At least 13 people are dead amid “waist-deep” mudslides in Southern California, where heavy rains triggered flooding, say officials.
Some 163 people have been taken to hospital. Twenty had “storm-related injuries” and four were critically hurt.
A group of up to 300 people are reportedly trapped in Romero Canyon, east of Santa Barbara.
Police said the scene “looked like a World War One battlefield”.
The flooding and mudslides, affecting areas scorched by wildfires last month, have shut down more than 30 miles (48km) of the main coastal road.
Emergency services said a number of people were unaccounted for and they expected the number of deaths to rise.
Thousands fled the deluge and more than 50 rescues have been performed.
The hardest-hit homes were those that were not in the evacuation zone, officials say.
Heavy rain run-off caused a mudflow in the community of Montecito, where some homes were knocked off their foundations, said Santa Barbara County Fire Department spokesman Mike Eliason.
Among those taken to safety was a 14-year-old girl who had been trapped for hours in the ruins of her home.
The fire department published a picture of the girl encased in mud as she was led to safety.
County Fire Captain Dave Zaniboni said that five people were found dead on Tuesday in Montecito and may have been killed as result of the storm.
The upmarket neighbourhood includes homes owned by celebrities such as actor Rob Lowe and chat show host Ellen DeGeneres.
Oprah Winfrey also has a property in Montecito that is reportedly worth nearly $90m (£66m).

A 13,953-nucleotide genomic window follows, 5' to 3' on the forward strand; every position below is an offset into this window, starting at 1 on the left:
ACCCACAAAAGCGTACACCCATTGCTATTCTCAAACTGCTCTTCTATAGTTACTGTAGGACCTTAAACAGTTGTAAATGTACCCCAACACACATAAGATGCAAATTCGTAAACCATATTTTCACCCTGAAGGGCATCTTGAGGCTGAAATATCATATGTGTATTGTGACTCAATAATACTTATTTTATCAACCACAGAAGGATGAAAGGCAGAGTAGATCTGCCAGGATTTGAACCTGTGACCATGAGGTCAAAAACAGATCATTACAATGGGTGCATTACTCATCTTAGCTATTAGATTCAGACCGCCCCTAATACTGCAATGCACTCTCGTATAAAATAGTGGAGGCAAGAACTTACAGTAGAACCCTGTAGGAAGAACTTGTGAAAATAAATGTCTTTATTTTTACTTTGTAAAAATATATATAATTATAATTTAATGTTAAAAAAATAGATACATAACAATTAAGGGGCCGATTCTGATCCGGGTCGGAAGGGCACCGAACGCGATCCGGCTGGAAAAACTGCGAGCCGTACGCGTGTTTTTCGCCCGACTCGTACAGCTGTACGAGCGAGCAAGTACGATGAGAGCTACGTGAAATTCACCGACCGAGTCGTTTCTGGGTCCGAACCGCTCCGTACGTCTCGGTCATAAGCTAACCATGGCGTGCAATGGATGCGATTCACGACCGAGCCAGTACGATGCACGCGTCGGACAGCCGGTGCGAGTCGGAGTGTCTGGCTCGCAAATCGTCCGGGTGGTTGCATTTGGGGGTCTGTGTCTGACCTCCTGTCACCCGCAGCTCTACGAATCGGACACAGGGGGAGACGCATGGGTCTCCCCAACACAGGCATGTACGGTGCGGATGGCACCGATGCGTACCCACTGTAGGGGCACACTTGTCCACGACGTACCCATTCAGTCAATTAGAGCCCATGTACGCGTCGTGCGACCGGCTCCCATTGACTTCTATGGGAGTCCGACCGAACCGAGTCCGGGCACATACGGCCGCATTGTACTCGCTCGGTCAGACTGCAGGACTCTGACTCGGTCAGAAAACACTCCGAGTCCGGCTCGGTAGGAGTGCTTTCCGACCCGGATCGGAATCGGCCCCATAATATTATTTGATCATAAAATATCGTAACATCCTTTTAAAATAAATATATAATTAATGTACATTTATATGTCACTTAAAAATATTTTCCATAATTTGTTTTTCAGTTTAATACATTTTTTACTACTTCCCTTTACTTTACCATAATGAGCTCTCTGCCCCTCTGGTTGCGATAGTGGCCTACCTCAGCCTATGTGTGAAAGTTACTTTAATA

The US Coast Guard has sent “multiple airships to support rescue operations” and warned the public not to fly drones, otherwise the flights would be grounded.
Thousands of California residents were asked to leave their homes on Monday for the second time in two months.
In Burbank, where waves of mud swept away vehicles, officials issued a mandatory evacuation order.
Homeowners in the area shared photos of mud in their homes.
Several roads are closed, including the major Highway 101.
Wildfires in December, including the Thomas Fire, swept through the area burning vegetation that helps prevent flooding and landslides.
After a wildfire, burned vegetation and charred soil create a water repellent layer which blocks water absorption and leads to an increased risk of mudslides and floods.
“Recent burn areas will be especially vulnerable where dangerous mud and debris flows are possible,” said the National Weather Service in a statement.
The Federal Emergency Management Agency shared a warning for California homeowners explaining that homes that had never flooded before were now at risk.
This comes after a record-setting year of $306bn (£226bn) of weather and climate-related disaster costs in the United States, the third warmest year on record, according to the US National Oceanic and Atmospheric Administration.
The storm over California is expected to produce 4in to 7in (10 to 18 cm) in the foothills and 9in (23cm) in select areas.
Snow is falling at higher elevations, according to the National Weather Service.